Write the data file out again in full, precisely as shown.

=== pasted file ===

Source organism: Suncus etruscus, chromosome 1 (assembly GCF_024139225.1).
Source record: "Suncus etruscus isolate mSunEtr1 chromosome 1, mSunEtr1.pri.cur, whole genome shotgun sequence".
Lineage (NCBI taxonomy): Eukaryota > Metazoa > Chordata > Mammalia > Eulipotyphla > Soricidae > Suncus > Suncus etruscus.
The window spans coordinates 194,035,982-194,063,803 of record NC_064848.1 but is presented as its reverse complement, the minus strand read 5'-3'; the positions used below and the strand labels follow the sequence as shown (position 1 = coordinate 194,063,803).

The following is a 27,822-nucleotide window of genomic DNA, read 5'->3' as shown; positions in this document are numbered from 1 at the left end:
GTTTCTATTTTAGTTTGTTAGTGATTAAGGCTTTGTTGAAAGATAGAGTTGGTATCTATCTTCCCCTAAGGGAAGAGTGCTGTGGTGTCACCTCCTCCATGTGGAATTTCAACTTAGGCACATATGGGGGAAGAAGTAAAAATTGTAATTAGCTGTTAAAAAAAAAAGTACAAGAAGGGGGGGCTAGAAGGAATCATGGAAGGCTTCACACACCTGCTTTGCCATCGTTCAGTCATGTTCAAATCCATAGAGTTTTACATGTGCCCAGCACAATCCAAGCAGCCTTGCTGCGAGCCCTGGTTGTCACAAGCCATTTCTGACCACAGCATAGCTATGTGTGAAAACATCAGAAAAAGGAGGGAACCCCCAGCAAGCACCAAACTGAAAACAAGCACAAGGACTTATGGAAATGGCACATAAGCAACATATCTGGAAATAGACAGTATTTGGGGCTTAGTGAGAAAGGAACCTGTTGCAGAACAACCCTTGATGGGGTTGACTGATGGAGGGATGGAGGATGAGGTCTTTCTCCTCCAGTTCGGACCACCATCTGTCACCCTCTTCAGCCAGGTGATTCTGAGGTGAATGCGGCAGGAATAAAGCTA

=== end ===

Source organism: Suncus etruscus, chromosome 1 (assembly GCF_024139225.1).
Source record: "Suncus etruscus isolate mSunEtr1 chromosome 1, mSunEtr1.pri.cur, whole genome shotgun sequence".
Lineage (NCBI taxonomy): Eukaryota > Metazoa > Chordata > Mammalia > Eulipotyphla > Soricidae > Suncus > Suncus etruscus.
The window spans coordinates 194,035,982-194,063,803 of record NC_064848.1 but is presented as its reverse complement, the minus strand read 5'-3'; the positions used below and the strand labels follow the sequence as shown (position 1 = coordinate 194,063,803).

The following is a 27,822-nucleotide window of genomic DNA, read 5'->3' as shown; positions in this document are numbered from 1 at the left end:
GTTTCTATTTTAGTTTGTTAGTGATTAAGGCTTTGTTGAAAGATAGAGTTGGTATCTATCTTCCCCTAAGGGAAGAGTGCTGTGGTGTCACCTCCTCCATGTGGAATTTCAACTTAGGCACATATGGGGGAAGAAGTAAAAATTGTAATTAGCTGTTAAAAAAAAAAGTACAAGAAGGGGGGGCTAGAAGGAATCATGGAAGGCTTCACACACCTGCTTTGCCATCGTTCAGTCATGTTCAAATCCATAGAGTTTTACATGTGCCCAGCACAATCCAAGCAGCCTTGCTGCGAGCCCTGGTTGTCACAAGCCATTTCTGACCACAGCATAGCTATGTGTGAAAACATCAGAAAAAGGAGGGAACCCCCAGCAAGCACCAAACTGAAAACAAGCACAAGGACTTATGGAAATGGCACATAAGCAACATATCTGGAAATAGACAGTATTTGGGGCTTAGTGAGAAAGGAACCTGTTGCAGAACAACCCTTGATGGGGTTGACTGATGGAGGGATGGAGGATGAGGTCTTTCTCCTCCAGTTCGGACCACCATCTGTCACCCTCTTCAGCCAGGTGATTCTGAGGTGAATGCGGCAGGAATAAAGCTA